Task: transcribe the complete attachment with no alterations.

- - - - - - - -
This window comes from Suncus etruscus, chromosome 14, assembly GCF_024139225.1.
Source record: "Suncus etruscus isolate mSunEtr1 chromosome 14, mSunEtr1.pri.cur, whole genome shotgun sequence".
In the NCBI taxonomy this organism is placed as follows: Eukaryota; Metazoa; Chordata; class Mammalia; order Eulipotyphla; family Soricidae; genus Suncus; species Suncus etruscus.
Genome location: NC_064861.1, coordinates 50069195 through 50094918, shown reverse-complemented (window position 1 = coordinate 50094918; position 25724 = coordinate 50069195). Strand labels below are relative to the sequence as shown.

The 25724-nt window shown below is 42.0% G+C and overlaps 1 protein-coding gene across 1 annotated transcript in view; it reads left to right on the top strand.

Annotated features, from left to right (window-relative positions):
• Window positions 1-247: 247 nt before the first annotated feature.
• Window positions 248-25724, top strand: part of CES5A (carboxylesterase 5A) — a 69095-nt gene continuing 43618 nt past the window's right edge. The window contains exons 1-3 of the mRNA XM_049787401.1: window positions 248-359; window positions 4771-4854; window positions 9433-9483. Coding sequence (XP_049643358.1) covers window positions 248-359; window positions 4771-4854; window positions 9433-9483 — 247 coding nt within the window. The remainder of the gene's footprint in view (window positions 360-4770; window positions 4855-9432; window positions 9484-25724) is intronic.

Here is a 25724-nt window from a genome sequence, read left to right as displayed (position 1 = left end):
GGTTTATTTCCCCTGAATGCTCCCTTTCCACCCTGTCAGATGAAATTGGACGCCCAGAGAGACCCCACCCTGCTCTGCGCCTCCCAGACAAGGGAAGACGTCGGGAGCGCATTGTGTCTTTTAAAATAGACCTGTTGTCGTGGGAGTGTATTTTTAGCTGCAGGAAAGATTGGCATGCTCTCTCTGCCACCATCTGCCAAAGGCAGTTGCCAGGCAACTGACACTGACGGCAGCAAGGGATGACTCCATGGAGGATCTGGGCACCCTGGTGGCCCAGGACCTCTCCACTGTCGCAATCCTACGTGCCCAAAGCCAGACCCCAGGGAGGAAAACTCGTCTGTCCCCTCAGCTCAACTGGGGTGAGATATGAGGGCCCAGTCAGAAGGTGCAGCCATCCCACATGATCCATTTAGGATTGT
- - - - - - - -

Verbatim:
This window comes from Suncus etruscus, chromosome 14, assembly GCF_024139225.1.
Source record: "Suncus etruscus isolate mSunEtr1 chromosome 14, mSunEtr1.pri.cur, whole genome shotgun sequence".
In the NCBI taxonomy this organism is placed as follows: Eukaryota; Metazoa; Chordata; class Mammalia; order Eulipotyphla; family Soricidae; genus Suncus; species Suncus etruscus.
Genome location: NC_064861.1, coordinates 50069195 through 50094918, shown reverse-complemented (window position 1 = coordinate 50094918; position 25724 = coordinate 50069195). Strand labels below are relative to the sequence as shown.

The 25724-nt window shown below is 42.0% G+C and overlaps 1 protein-coding gene across 1 annotated transcript in view; it reads left to right on the top strand.

Annotated features, from left to right (window-relative positions):
• Window positions 1-247: 247 nt before the first annotated feature.
• Window positions 248-25724, top strand: part of CES5A (carboxylesterase 5A) — a 69095-nt gene continuing 43618 nt past the window's right edge. The window contains exons 1-3 of the mRNA XM_049787401.1: window positions 248-359; window positions 4771-4854; window positions 9433-9483. Coding sequence (XP_049643358.1) covers window positions 248-359; window positions 4771-4854; window positions 9433-9483 — 247 coding nt within the window. The remainder of the gene's footprint in view (window positions 360-4770; window positions 4855-9432; window positions 9484-25724) is intronic.

Here is a 25724-nt window from a genome sequence, read left to right as displayed (position 1 = left end):
GGTTTATTTCCCCTGAATGCTCCCTTTCCACCCTGTCAGATGAAATTGGACGCCCAGAGAGACCCCACCCTGCTCTGCGCCTCCCAGACAAGGGAAGACGTCGGGAGCGCATTGTGTCTTTTAAAATAGACCTGTTGTCGTGGGAGTGTATTTTTAGCTGCAGGAAAGATTGGCATGCTCTCTCTGCCACCATCTGCCAAAGGCAGTTGCCAGGCAACTGACACTGACGGCAGCAAGGGATGACTCCATGGAGGATCTGGGCACCCTGGTGGCCCAGGACCTCTCCACTGTCGCAATCCTACGTGCCCAAAGCCAGACCCCAGGGAGGAAAACTCGTCTGTCCCCTCAGCTCAACTGGGGTGAGATATGAGGGCCCAGTCAGAAGGTGCAGCCATCCCACATGATCCATTTAGGATTGT